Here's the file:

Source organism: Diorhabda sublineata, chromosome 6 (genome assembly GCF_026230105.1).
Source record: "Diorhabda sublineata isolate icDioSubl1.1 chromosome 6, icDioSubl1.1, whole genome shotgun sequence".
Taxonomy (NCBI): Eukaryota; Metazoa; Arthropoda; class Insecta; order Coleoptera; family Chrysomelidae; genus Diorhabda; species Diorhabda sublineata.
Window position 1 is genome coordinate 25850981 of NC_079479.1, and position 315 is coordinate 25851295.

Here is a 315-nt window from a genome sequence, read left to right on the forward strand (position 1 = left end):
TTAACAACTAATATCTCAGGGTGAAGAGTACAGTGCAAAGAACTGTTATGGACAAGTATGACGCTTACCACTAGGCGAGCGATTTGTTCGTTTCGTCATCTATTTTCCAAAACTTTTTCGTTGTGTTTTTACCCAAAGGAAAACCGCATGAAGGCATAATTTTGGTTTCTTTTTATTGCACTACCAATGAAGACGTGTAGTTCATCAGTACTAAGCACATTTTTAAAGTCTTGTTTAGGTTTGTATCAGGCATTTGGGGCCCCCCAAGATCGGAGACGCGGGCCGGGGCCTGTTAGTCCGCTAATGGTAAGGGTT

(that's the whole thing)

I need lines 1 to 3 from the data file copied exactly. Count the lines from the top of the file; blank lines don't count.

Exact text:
Source organism: Diorhabda sublineata, chromosome 6 (genome assembly GCF_026230105.1).
Source record: "Diorhabda sublineata isolate icDioSubl1.1 chromosome 6, icDioSubl1.1, whole genome shotgun sequence".
Taxonomy (NCBI): Eukaryota; Metazoa; Arthropoda; class Insecta; order Coleoptera; family Chrysomelidae; genus Diorhabda; species Diorhabda sublineata.